PROFILE

George Anderson

Editor-in-Chief, RetailWire
George Anderson has extensive executive-level experience in editorial, marketing and sales in the advertising, retail/wholesale and print, video and digital media industries. Mr. Anderson has served as the editorial voice of RetailWire since the site's founding in 2002 and has been interviewed by a wide variety of media outlets including the Charlotte Observer, Providence Journal, MarketWatch, NPR, Wall Street Journal Radio and others. Previously, Mr. Anderson served as president and creative director of the IdeaBeat Creative division of IdeaBeat.com. His duties included creating Online Profit Guides and Company Spotlights recognized as "Best of the Net" by About.com for a blue-chip list of consumer goods manufacturers and technology companies. Before joining IdeaBeat, Mr. Anderson created a successful sales and marketing communications and custom publishing company called Not Your Average Agency. Mr. Anderson's experience includes eight years with Progressive Grocer Associates/Maclean Hunter Media, where he held a variety of marketing services and sales management roles. His assignments included work in the company's four divisions including Progressive Grocer, Frozen Food Age, Retail Technology, and Retail Insights (Supermarket Insights and Convenience Store Insights video division.) For editorial inquiries, please contact George at: RetailWire 116 South Union Avenue Cranford, NJ 07016 908-325-2499
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  • Posted on: 03/04/2021

    Is Texas messing with retailers?

    Thanks Richard.
  • Posted on: 03/04/2021

    Is Texas messing with retailers?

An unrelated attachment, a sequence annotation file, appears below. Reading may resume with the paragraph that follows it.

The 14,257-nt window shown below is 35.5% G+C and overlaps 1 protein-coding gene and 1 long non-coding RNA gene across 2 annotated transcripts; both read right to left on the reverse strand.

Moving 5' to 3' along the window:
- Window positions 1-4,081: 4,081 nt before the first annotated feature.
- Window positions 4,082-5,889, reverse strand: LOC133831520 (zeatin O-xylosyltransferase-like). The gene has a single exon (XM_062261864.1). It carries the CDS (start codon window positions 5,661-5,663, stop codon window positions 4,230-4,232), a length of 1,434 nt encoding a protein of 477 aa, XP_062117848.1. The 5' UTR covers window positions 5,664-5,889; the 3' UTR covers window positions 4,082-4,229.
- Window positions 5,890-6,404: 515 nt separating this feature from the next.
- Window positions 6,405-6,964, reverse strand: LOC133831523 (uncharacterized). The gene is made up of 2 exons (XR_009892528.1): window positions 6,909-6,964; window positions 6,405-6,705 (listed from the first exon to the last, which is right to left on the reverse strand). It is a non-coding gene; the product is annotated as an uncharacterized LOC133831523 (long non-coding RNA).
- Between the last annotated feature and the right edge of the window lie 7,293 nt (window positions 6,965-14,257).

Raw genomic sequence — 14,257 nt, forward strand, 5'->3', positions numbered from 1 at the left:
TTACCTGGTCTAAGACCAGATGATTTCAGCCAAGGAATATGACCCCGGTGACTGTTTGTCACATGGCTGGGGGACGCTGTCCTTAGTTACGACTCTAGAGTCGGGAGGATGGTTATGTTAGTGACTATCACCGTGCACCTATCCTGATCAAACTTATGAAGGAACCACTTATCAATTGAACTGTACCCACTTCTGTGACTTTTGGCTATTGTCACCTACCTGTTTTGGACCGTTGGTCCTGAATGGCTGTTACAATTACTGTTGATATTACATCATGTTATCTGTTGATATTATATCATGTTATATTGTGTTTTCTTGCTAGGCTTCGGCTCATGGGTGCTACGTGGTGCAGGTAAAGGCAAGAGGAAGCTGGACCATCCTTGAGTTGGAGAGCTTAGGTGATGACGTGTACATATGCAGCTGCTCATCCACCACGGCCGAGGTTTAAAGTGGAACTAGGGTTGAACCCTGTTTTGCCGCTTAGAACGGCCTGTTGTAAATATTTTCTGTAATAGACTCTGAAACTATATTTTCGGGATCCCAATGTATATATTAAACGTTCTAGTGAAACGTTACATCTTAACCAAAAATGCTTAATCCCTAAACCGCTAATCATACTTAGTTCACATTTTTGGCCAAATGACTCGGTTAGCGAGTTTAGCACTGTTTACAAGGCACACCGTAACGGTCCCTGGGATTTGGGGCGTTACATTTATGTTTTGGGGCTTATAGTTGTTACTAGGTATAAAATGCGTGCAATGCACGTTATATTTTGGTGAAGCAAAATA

While I don't live in Texas, I can certainly agree with you that the people I have been fortunate enough to meet from the state over many years are highly rational thinkers and likely to continue wearing masks. The issue isn't the 87 percent who think mask wearing is a sensible thing to do. It's the 13 percent, often making decisions based on non-medical reasons like simply trying "to own the libs" or a fictional Constitutional right to spread disease, that complicate the issue for retailers simply trying to operate their businesses safely and profitably. As we've seen time and time again going back a year now, some become belligerent and even violent when asked to think of the greater good rather than their own self interest. As to your other points, I'm not sure why you believe Texas has been singled out other than the recentness of the coverage. The best example I have found is the numerous stories about the role that politics have played in Florida around the pandemic and specifically regarding Florida Gov. Ron DeSantis' role in that. I think there are a number of factors that make recent decisions by Gov. Abbott and other governors stand out that all have timing as factor. Each chose to take steps that could (medical experts would say likely to) expose more people to illness when there is finally a coherent federal response in place that is making real progress on vaccine manufacturing and distribution. Other timing factors include the curious announcements by two governors -- Texas and Mississippi -- that mandates are being lifted following what were botched responses to past weather events that should have served as lessons to avoid the heating, water and food supply debacles of recent weeks. Finally, these responses can also been seen as less about protecting citizens of a given state and more about advancing talking point credibility with a particular part of the electorate. The coincidence of the timing around CPAC (SD Gov. Noem lauded their approach there) and the mask announcements made by GOP governors following that event seem unusual, no?